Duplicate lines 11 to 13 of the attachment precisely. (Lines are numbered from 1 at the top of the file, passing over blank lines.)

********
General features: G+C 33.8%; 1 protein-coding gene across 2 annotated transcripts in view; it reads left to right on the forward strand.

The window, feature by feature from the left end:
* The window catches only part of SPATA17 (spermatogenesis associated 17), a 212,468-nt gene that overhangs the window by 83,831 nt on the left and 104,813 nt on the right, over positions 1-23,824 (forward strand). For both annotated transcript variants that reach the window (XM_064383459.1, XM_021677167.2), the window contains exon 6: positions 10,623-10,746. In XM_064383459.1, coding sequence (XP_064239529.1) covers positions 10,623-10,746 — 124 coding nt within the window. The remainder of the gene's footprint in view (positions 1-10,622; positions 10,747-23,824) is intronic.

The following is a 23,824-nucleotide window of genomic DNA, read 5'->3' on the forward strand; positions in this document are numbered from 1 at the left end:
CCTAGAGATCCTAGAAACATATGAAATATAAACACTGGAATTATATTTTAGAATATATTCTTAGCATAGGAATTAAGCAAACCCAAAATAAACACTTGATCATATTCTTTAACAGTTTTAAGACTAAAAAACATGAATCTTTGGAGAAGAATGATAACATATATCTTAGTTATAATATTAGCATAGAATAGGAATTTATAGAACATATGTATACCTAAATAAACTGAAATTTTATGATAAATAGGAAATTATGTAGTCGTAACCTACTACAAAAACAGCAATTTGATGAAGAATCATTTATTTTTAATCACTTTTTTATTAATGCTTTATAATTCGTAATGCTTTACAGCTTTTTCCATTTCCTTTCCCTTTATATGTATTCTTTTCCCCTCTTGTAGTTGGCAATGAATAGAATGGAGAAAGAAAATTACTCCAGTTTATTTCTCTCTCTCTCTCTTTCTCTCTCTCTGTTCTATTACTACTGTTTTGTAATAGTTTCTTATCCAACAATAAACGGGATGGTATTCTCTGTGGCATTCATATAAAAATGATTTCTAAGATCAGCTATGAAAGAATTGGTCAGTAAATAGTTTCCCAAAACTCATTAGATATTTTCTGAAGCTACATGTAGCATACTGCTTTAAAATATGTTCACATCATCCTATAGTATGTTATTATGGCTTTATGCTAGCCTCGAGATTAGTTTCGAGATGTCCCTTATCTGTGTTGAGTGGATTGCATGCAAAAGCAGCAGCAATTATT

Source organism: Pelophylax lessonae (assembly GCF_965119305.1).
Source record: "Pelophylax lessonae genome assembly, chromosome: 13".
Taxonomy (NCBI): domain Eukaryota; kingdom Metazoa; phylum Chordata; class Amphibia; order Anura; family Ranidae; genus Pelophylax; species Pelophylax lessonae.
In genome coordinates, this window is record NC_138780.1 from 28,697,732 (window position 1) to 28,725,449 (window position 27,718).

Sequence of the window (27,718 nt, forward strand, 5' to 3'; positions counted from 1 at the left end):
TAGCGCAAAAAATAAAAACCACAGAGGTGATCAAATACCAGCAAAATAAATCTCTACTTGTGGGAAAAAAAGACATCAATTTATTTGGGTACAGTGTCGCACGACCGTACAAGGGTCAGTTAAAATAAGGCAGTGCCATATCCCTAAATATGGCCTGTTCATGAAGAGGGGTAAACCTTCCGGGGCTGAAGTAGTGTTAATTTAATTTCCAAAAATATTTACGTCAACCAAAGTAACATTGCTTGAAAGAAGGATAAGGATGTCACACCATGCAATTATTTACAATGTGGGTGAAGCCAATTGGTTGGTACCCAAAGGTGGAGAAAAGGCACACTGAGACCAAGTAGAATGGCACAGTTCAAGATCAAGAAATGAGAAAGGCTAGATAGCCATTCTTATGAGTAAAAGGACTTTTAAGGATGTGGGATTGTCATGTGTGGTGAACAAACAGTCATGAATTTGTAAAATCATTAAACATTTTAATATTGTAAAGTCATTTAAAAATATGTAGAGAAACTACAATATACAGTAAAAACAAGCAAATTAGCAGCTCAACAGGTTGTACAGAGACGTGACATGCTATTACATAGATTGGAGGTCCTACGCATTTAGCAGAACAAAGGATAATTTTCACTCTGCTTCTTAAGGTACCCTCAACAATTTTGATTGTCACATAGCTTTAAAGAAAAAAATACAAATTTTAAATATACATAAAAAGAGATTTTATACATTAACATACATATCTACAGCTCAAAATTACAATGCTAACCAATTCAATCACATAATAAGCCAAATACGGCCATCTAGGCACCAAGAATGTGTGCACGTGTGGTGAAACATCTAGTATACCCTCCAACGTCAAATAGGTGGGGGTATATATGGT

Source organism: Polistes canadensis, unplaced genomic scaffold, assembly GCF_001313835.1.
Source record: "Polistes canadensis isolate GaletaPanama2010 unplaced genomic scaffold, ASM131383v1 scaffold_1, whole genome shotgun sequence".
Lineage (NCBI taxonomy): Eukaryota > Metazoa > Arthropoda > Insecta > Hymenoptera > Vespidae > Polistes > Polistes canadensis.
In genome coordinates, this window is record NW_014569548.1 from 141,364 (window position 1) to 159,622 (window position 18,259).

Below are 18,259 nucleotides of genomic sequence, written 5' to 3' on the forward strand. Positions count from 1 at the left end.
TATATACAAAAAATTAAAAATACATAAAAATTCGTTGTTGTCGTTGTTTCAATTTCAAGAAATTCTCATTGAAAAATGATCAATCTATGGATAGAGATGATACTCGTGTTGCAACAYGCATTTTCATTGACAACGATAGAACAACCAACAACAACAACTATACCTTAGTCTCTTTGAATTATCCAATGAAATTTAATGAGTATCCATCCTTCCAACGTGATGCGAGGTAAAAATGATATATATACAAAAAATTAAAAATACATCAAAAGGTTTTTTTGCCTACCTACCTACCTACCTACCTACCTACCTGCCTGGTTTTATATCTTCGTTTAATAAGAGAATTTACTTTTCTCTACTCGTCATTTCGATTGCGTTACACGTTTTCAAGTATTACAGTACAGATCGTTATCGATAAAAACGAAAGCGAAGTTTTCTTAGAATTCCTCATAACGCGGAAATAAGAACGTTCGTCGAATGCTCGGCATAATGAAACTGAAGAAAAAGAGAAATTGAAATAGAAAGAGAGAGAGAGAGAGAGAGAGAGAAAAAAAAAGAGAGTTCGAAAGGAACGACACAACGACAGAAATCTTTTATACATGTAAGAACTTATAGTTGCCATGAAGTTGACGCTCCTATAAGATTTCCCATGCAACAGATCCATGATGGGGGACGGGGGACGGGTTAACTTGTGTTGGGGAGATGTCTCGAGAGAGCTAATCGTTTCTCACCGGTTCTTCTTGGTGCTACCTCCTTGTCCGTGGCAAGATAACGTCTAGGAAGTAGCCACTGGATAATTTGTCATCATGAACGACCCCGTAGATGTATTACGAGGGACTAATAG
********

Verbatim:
TAGCGCAAAAAATAAAAACCACAGAGGTGATCAAATACCAGCAAAATAAATCTCTACTTGTGGGAAAAAAAGACATCAATTTATTTGGGTACAGTGTCGCACGACCGTACAAGGGTCAGTTAAAATAAGGCAGTGCCATATCCCTAAATATGGCCTGTTCATGAAGAGGGGTAAACCTTCCGGGGCTGAAGTAGTGTTAATTTAATTTCCAAAAATATTTACGTCAACCAAAGTAACATTGCTTGAAAGAAGGATAAGGATGTCACACCATGCAATTATTTACAATGTGGGTGAAGCCAATTGGTTGGTACCCAAAGGTGGAGAAAAGGCACACTGAGACCAAGTAGAATGGCACAGTTCAAGATCAAGAAATGAGAAAGGCTAGATAGCCATTCTTATGAGTAAAAGGACTTTTAAGGATGTGGGATTGTCATGTGTGGTGAACAAACAGTCATGAATTTGTAAAATCATTAAACATTTTAATATTGTAAAGTCATTTAAAAATATGTAGAGAAACTACAATATACAGTAAAAACAAGCAAATTAGCAGCTCAACAGGTTGTACAGAGACGTGACATGCTATTACATAGATTGGAGGTCCTACGCATTTAGCAGAACAAAGGATAATTTTCACTCTGCTTCTTAAGGTACCCTCAACAATTTTGATTGTCACATAGCTTTAAAGAAAAAAATACAAATTTTAAATATACATAAAAAGAGATTTTATACATTAACATACATATCTACAGCTCAAAATTACAATGCTAACCAATTCAATCACATAATAAGCCAAATACGGCCATCTAGGCACCAAGAATGTGTGCACGTGTGGTGAAACATCTAGTATACCCTCCAACGTCAAATAGGTGGGGGTATATATGGT

Source organism: Polistes canadensis, unplaced genomic scaffold, assembly GCF_001313835.1.
Source record: "Polistes canadensis isolate GaletaPanama2010 unplaced genomic scaffold, ASM131383v1 scaffold_1, whole genome shotgun sequence".